Why is there bad governance in Russia?
In the first decades of the 21st century, Russia has demonstrated a trajectory of bad governance. After the Soviet collapse and turbulent political and socio-economic transformations of the 1990s, the country faced the challenge of building a new politico-economic order. However, the rulers of the new Russia, who managed to establish a monopoly on power, had little incentive to establish democracy and the rule of law – rather, they intentionally built up and maintained bad governance in the country, similar to poisoning.
Russia’s rulers turned key economic assets controlled by the state into sources of rent for their cronies and themselves and used the state’s coercive apparatus to further their dominance. No wonder that state-led companies and other pillars of the “power vertical” became fiefdoms of top managers and their political patrons while often showing dubious performance. At the same time, until very recently the Russian leadership pursued a strategy of authoritarian modernization aimed at economic growth and development. Some successes were achieved, but they were rather limited in scope. Even though several policy reforms that should have improved the quality of governance were launched in the early 2000s, they were short-lived and quickly scrapped for the sake of rent-seeking.
Still, despite the gloomy picture of governance in Russia, the situation is rather complex. Competent technocrats at several state agencies, such as the Central Bank, have performed the important function of fool-proofing and kept the Russian economy from major failures. Moreover, policy entrepreneurs of various sorts launch some policy initiatives that could turn into “success stories” in the conditions of political patronage. However, these “pockets of efficiency” remain isolated islands in a sea of rent-seeking and corruption amid the “power vertical.” First, they have limited multiplicative effects, as the best practices of good governance barely spread to other state institutions. Second, the “success stories” were short-lived, as political patronage – which provides a special regulatory environment and preferential access to state resources for these initiatives – proved unsustainable.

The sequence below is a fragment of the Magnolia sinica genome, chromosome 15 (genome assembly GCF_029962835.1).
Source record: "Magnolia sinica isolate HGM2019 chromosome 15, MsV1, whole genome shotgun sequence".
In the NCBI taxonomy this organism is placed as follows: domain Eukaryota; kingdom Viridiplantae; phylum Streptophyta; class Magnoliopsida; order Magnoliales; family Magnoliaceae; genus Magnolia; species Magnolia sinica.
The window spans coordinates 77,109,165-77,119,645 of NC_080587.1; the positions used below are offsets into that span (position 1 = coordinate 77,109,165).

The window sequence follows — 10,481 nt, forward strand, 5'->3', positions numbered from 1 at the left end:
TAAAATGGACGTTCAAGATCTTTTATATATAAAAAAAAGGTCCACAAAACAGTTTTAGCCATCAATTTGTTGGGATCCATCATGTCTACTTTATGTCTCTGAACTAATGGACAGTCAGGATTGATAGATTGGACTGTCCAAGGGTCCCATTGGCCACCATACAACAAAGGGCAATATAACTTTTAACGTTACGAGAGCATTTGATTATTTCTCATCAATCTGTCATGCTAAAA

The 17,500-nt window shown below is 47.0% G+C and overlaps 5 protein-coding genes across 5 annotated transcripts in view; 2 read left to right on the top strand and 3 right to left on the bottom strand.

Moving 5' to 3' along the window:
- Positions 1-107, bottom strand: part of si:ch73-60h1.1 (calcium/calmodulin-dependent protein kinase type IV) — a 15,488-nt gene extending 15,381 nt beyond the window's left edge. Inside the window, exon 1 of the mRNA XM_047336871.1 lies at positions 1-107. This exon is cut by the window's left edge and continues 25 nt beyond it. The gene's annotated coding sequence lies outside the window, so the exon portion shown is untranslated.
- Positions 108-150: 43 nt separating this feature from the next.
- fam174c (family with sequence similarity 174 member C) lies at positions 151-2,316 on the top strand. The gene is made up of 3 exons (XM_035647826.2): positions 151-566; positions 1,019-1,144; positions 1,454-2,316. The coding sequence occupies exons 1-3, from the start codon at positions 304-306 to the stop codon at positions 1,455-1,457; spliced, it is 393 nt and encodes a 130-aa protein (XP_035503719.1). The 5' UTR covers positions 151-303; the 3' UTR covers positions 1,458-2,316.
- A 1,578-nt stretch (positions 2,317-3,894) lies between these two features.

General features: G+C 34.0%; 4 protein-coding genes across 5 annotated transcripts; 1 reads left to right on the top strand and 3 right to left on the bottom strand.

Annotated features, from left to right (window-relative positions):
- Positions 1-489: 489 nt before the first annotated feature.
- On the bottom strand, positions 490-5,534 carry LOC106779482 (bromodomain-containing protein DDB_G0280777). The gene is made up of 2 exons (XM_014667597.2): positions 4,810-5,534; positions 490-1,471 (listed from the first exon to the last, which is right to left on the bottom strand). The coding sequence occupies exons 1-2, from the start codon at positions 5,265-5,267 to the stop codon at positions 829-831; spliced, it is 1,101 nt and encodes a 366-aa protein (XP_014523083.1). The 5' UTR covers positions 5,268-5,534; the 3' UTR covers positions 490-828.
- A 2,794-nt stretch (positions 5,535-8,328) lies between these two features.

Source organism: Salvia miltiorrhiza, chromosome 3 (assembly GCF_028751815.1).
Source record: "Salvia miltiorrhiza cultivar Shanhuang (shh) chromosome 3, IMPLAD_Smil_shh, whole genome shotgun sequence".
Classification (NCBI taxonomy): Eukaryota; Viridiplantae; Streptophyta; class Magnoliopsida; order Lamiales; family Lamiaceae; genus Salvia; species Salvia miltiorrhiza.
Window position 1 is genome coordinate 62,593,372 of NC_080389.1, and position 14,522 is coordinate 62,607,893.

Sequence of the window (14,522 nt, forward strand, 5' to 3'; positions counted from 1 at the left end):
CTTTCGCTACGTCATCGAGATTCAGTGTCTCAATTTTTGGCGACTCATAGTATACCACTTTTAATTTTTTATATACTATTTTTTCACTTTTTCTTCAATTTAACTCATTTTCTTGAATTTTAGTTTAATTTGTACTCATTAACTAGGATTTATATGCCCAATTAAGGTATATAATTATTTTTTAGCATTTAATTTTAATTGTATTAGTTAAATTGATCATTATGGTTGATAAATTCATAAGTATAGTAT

In the book, I trace the rise and fall of several “success stories” in Russia, including the Soviet space program and the contemporary Higher School of Economics: though they all made a difference, their transformative effect on the country’s technological and educational development was minimal.
To what extent can the trap of bad governance in Russia be overcome in the foreseeable future? The current low-level equilibrium of bad governance in Russia is also maintained by the high costs overcoming it. These costs may increase over time, especially in the wake of Russia’s aggression against Ukraine, as they tend to serve to preserve bad governance rather than transform it and improve the state. The high costs in the Russian case are related to both the complexities of possible changes in the political regime (if and when they occur) as well as the need for major elite turnover.
In fact, the short-term beneficiaries of bad governance in Russia are numerous: they aren’t limited to top state officials and oligarchs, but also include law enforcement officials and many public-sector employees, so it’s hard to imagine that resistance to revising the politico-economic order will be easily overcome.
Meanwhile, even small steps toward democratization are not on the agenda of Russia’s political leaders. At least until February 2022 they sought to find other recipes to maintain the status quo quality of governance.